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SurreyCares provides a $26,608 grant to Support Foster Children & Youth at SOS Children’s Village

We have presented a $26,608 Emergency Community Support Fund grant to SOS Children’s Village BC to support foster children, youth, and families during the presence of COVID-19 in our communities and alleviate its negative impacts on their lives. This funding is being used to sustain SOS Children’s Village youth workers and clinical personnel as well as acquire protective and technological equipment, which will ensure that the youth and children are living in stable conditions that will help them emerge well from this pandemic.

(Left) Farah Collier, (Right) Michelle Bernard

SOS Children's Village BC is a community organization, founded in 1986 to help children in the foster care system and reduce the move from household to household and give them a place to call home. The only Canadian SOS Village is located in Surrey, BC on 2.5 acres of land with 5 homes and 5 suites where the foster families and youth in transition are living. The organization's youth program teams work closely with foster children and youth aging out of care by doing regular weekly/biweekly checkups, to ensure that they are moving towards their original plans of independence and any obstacles they face are handled. As many of SOS Children’s Village’s youth and children are Indigenous, the organization partners with Seabird Island Band to ensure that their reconciliation process is moving according to plan and the SOS programs/ activities are relevant and suitable to their Indigenous children. The Village also provides transition programs such as the Transition to Adulthood program, in which youth determine their plans for their lives including education, employment and living status.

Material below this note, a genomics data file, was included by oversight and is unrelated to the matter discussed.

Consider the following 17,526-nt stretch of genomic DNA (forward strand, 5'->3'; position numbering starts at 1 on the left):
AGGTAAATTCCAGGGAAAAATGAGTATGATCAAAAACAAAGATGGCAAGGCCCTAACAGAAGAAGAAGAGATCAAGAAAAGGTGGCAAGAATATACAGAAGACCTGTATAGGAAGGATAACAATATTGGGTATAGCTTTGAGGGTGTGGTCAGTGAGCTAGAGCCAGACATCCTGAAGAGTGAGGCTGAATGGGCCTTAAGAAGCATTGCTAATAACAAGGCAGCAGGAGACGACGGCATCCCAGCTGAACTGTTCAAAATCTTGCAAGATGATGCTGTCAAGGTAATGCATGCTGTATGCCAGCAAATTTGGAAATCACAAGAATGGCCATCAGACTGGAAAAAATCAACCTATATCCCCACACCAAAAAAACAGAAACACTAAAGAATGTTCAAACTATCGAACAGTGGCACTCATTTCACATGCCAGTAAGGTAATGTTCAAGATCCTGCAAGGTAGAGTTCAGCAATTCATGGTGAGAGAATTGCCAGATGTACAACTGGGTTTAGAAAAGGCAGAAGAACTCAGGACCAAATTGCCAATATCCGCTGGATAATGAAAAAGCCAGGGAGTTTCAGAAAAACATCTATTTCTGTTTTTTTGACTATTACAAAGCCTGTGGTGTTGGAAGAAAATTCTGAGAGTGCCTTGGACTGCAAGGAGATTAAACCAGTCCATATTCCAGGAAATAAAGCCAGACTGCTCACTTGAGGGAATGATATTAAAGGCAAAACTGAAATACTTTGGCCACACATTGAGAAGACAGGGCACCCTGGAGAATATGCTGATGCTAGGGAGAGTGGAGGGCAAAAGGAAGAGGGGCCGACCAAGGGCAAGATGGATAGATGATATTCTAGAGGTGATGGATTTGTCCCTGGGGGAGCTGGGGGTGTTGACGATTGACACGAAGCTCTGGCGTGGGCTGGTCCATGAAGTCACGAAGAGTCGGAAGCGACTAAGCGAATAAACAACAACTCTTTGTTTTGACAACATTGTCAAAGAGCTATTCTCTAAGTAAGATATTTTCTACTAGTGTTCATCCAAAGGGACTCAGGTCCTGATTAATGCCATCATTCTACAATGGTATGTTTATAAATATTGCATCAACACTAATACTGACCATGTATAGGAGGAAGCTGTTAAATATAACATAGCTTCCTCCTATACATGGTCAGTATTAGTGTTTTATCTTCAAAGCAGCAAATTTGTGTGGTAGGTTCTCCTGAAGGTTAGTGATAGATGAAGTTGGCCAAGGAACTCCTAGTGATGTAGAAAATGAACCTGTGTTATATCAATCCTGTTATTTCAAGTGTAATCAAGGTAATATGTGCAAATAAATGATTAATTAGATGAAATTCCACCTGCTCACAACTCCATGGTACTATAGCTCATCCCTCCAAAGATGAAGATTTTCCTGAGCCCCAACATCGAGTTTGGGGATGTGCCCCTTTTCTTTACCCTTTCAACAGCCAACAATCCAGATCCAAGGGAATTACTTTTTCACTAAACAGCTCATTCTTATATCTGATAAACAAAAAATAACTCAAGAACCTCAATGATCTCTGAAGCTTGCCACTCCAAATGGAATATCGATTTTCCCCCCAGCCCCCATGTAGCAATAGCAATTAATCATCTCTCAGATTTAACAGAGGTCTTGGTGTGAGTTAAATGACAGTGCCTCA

Before the pandemic, the Village had a consistent routine. The village had an open door policy wherein the youth and caregivers could come and go as they pleased. They could talk to each other and receive mental health support as well as assistance for issues such as solving technical or household issues.

“Since the pandemic, a lot has changed for these kids and their families. The kids had to learn about wearing masks and social distancing from each other,” said Farah Collier, Village Director, SOS Children’s Village. “This has been quite hard for them as we have had a three-year-old and a nineteen-year-old who are family and are used to being part of each other’s life before the pandemic. Now to tell them to distance themselves from each other is very strange and difficult.”

Ever since the pandemic, staff and caregivers have had to think outside the box to come up with more activities that help the children stay happy, as normally the kids would be going to school, hanging out with their friends, families and have family camping trips. The children are resilient about the process of social distancing and have come up with their own creative ways to interact with each other. The caregivers had to learn how to work outside of their normal framework and still be able to provide the love and support that kids need even more so than before. Recently, the staff dressed in costumes such as a Dinosaur and Santa Claus, these kinds of moments and opportunities have helped in keeping the children amused.